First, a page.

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Denotation vs. Connotation

leading question

[lee-ding] /ˈli dɪŋ/
noun
1.
a question so worded as to suggest the proper or desired answer.
Origin of leading question
1815-1825
1815-25
Dictionary.com Unabridged
Based on the Random House Dictionary, © Random House, Inc. 2015.
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Examples from the Web for leading question
Contemporary Examples
Historical Examples
  • It was a leading question, and Jim explained his position frankly.

    The Hero of Panama F. S. Brereton
  • This was a leading question, and the Captain was more embarrassed than ever.

    Cap'n Eri Joseph Crosby Lincoln
  • "That is what lawyers call a leading question," came the prompt retort.

  • This was a leading question, for I did not yet know whither we were bound.

    Confessions Of Con Cregan Charles James Lever
  • I take it then it was your impression—I will change my question because I don't want to ask a leading question here.

    Warren Commission (11 of 26): Hearings Vol. XI (of 15) The President's Commission on the Assassination of President Kennedy
  • He spoke truth, but he had evaded answering the leading question.

    Chasing an Iron Horse Edward Robins
  • "That is so," nodded the other, wondering what pitfall lay behind this leading question.

  • But stop,” said Mary Anna; “you must not ask him by a leading question.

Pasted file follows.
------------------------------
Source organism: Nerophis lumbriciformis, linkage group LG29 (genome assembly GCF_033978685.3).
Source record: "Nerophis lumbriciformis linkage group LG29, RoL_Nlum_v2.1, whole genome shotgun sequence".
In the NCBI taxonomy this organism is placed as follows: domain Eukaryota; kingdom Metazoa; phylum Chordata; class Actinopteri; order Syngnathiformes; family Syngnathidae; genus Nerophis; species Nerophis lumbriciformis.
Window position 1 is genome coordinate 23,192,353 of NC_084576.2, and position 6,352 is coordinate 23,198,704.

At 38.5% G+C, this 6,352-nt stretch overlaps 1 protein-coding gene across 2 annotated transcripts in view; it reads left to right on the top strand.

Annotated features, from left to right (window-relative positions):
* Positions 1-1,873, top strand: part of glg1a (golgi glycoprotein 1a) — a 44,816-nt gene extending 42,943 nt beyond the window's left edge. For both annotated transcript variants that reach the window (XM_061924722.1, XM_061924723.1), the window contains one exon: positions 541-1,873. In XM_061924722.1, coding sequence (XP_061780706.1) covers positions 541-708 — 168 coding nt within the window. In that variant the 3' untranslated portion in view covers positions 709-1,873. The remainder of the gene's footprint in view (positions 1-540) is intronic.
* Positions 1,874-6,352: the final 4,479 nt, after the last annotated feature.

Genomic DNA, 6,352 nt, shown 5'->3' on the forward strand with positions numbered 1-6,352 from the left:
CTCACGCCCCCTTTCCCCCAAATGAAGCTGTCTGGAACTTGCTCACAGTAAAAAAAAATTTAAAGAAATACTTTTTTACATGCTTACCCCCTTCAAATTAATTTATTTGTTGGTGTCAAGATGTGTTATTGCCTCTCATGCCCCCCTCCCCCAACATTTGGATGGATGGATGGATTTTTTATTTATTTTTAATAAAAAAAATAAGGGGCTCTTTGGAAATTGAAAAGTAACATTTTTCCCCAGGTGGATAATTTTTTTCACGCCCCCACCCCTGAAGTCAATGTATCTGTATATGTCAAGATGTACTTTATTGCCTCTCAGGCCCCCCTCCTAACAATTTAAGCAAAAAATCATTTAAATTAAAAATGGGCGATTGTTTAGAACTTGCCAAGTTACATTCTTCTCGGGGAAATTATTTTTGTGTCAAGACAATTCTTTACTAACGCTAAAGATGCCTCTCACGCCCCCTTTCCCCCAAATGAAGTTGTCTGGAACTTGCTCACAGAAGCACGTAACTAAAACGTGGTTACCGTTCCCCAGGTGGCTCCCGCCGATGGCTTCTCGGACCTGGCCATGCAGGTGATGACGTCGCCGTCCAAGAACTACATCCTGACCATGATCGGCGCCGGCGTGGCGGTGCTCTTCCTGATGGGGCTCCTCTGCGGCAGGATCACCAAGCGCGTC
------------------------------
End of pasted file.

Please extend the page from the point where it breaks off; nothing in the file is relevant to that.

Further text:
Caleb in the Country Jacob Abbott
  • "That's a leading question, little coz," he said laughingly, toying with her curls.

    Elsie's New Relations Martha Finley
British Dictionary definitions for leading question

leading question

/ˈliːdɪŋ/
noun
1.
a question phrased in a manner that tends to suggest the desired answer, such as What do you think of the horrible effects of pollution?
Collins English Dictionary - Complete & Unabridged 2012 Digital Edition
© William Collins Sons & Co. Ltd. 1979, 1986 © HarperCollins
Publishers 1998, 2000, 2003, 2005, 2006, 2007, 2009, 2012
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leading question in Culture

leading question definition


An unfair question that is designed to guide the respondent: “You were drunk the night of the accident, weren't you, Mr. Norris?”

The American Heritage® New Dictionary of Cultural Literacy, Third Edition
Copyright © 2005 by Houghton Mifflin Company.
Published by Houghton Mifflin Company. All rights reserved.
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Idioms and Phrases with leading question

leading question

A question worded so as to elicit particular information or a particular answer, as in When are you selling the business? This example assumes that the person is going to sell the business, an action that may not have been established or revealed. This expression originated with a specific meaning in law, that is, “a question that guides a witness toward a desired answer.” In court, this practice is calledleading a witness and is forbidden. [ Mid-1800s ]
The American Heritage® Idioms Dictionary
Copyright © 2002, 2001, 1995 by Houghton Mifflin Company. Published by Houghton Mifflin Company.
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Difficulty index for leading question

Few English speakers likely know this word

Word Value for leading

9
12
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